Progress Update (December 23, 2020)

Parser Language

Recently my work has been focused on the parser language and its demo page. This has been by far the most effort I've put into a single page for LVCA, because (a) the language is complicated and (b) there is a lot of cool stuff to demo! It's getting close enough to done that I'm happy to talk about it here, though I haven't published it on the homepage yet.

One bit I've put a lot of effort into is showing off the location information parsers get for free. For example, we can highlight bits of the input to see where they end up in the parsed result:

We can also highlight bits of the parsed result to see where they came from:

These controls are still a bit wonky (the videos shown here are how it works in the best case). Overall I've found this quite hard to get right, mostly because browsers don't support this kind of thing especially well, for example:

  • It's possible to set an input selection, but what I'm trying to do is not actually a selection, just a... highlight. Which inputs have no concept of. So, to make my own, each input in the demo actually has a transparent background and a <div> behind it. The <div> contains the same text as the input, but the text is hidden, and we highlight spans within the div as the text they live behind is selected.

  • The JavaScript select event only fires for selections in an <input> or <textarea>. The Result box is a <div> with <span>s, so we need to work with mousedown and mouseup events instead. So for every mousedown within the result box, we track its location and then try to highlight on mouseup. Bleh.

You can probably imagine how both of those controls are hard to get right and why I'm still polishing them.

Core / Quoting

One thing I'm still working on is a tricky language design issue. This requires a little bit of backstory. In a few places the parser language embeds terms from a "core" language. This shows up in the satisfy, fail, count, and sequence constructs.

The core language is meant primarily for transforming syntax trees. You could, for example, map from Peano-style natural numbers to binary nats:

let rec to_binary = \(x: peano()) -> match x with {
  | Z() -> {Zero()}
  | S(n) -> binary_succ (to_binary n)
}

This is just an example, but it's sufficient to illustrate the problem. The notation I use for syntax trees is, for example, S(n). But that could just as easily be function application, and I want them to be clearly distinguished in core. That lead me to decide we should quote terms in expression position, like {Zero()}. I think this is reasonable.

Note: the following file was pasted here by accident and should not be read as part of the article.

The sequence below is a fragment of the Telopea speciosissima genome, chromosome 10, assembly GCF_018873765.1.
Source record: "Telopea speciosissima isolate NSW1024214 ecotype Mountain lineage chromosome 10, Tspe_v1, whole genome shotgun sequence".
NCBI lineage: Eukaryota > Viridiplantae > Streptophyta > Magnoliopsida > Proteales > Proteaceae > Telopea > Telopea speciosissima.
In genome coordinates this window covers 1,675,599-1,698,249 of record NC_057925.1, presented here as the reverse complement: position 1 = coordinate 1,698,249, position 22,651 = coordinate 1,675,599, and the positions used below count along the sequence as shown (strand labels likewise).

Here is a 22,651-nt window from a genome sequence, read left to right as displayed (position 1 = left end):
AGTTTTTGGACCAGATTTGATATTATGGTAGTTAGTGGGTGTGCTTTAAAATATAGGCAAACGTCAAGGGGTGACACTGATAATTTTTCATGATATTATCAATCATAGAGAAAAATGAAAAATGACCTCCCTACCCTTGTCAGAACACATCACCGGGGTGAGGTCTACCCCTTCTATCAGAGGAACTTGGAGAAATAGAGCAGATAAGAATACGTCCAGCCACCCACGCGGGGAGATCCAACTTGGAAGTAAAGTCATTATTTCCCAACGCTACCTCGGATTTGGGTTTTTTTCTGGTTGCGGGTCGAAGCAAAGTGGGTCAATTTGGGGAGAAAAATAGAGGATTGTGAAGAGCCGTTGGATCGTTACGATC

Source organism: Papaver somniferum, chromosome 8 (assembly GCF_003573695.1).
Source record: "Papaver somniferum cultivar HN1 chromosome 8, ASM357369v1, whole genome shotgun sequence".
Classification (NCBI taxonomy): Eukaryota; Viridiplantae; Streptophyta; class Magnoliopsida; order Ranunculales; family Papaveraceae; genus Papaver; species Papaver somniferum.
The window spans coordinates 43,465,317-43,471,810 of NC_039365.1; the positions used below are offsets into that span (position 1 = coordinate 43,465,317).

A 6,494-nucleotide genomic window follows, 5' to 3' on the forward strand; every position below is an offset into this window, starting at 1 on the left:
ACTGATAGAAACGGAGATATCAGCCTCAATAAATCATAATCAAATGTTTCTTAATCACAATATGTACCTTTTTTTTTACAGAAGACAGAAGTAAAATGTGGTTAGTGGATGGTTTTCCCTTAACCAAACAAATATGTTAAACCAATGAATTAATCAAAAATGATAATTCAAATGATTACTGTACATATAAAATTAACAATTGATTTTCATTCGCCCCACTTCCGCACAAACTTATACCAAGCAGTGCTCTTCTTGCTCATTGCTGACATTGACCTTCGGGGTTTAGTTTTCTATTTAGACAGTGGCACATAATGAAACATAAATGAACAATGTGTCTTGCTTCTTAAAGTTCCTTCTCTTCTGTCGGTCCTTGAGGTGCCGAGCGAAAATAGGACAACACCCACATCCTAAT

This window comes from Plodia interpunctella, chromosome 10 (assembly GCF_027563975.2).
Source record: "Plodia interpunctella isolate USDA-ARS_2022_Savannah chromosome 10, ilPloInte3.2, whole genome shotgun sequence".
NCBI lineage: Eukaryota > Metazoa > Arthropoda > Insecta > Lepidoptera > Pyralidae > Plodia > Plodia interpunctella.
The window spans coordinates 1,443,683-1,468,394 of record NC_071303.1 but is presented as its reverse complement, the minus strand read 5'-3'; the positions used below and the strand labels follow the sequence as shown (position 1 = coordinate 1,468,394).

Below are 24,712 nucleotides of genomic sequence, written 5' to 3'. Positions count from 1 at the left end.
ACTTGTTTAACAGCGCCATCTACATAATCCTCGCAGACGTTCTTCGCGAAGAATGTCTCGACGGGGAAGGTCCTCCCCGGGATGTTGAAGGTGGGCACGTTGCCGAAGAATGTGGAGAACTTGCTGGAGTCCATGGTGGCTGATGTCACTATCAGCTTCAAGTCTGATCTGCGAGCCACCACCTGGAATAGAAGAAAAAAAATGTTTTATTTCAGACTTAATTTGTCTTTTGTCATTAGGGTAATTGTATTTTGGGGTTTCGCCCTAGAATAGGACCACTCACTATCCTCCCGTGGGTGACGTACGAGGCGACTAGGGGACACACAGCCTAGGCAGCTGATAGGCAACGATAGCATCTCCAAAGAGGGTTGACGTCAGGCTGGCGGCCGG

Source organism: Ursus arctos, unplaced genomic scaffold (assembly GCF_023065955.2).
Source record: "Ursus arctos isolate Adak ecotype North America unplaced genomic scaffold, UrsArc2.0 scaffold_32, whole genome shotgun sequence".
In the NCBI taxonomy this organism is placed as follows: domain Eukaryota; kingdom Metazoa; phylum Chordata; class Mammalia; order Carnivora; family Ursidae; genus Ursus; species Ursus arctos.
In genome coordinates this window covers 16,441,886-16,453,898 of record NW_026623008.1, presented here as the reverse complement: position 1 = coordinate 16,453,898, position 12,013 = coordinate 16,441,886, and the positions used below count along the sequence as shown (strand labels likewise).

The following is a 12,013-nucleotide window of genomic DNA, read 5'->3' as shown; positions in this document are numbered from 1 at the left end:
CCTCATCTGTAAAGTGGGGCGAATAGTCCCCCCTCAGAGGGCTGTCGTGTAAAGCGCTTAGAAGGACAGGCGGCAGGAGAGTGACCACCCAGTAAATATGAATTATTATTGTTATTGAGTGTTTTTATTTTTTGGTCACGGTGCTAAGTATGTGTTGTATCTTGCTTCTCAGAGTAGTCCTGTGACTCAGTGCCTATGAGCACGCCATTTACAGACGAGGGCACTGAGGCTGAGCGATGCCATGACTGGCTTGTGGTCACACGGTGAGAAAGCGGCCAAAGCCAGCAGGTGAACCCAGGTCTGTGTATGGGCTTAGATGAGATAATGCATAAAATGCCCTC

However, I'm also using curly braces to denote the transition from the parser language to core. So it's very easy to end up in an unfortunate double-braces situation. Say you want two repetitions of a parser: 'c'{{2}}. Or, returning a term "foo" -> {{foo()}}. Uh-oh.

So, the language is principled but ugly. I'm considering adding sugar so you can write 'c'{2} (or even 'c'2, wow!) but haven't decided yet.

Upcoming Work

Besides finishing the parser demo, I have a few more projects in the planning / early implementation stage:

  1. Typechecker debugger. One of the main insights of the parser language is that error messages for parsers are hard. At some point it's more useful to just have a debugger. I think the same applies to typechecking. It's really hard (harder?) to write good typechecker error messages. Better would be to punt on writing good messages and just expose a debugger. I'm hoping to reuse a lot of the tooling that went into the language debugger to produce this tool a little more quickly.
  2. Syntax tree viewer (/ editor?). One piece of feedback I received on the parser demo was that there should be a structured view of the parsed ASTs, that we only display "flat" structures. I don't think this is quite right (the parsed ASTs are structured), so I'm adding a sentence or two to clear up any possible confusion, but it is a great point:
    • The AST view doesn't show location information because it's noisy, but this wouldn't be a problem in a tree viewer.
    • Structured tree viewers are useful in their own right for exploring large structures.
    • Plus, I've been meaning to explore structured editing in this project anyway.
  3. Pretty-printing. Once you've done parsing you're almost obligated to do pretty-printing next. This is something I've been thinking about (in the context of LVCA) for a while.
  4. Scope viewing. The parser language is a first example of an LVCA-based language with binding. I'd like to build tooling to explore the scope of variables. For example, I'd like to be able to select a variable and immediately see where it's defined and where it's used. It would also be useful to see where it's shadowed (replaced by another variable of the same name). This would probably be an enhancement to the existing term viewer / structured tree viewer.

Site Improvements

I'd like to add a couple small site usability improvements: A dark mode selector (currently we select light or dark based on prefers-color-scheme but I'd like it to be explicitly selectable) and sidenotes. See Gwern for examples of both.

That's all for now. Back to work!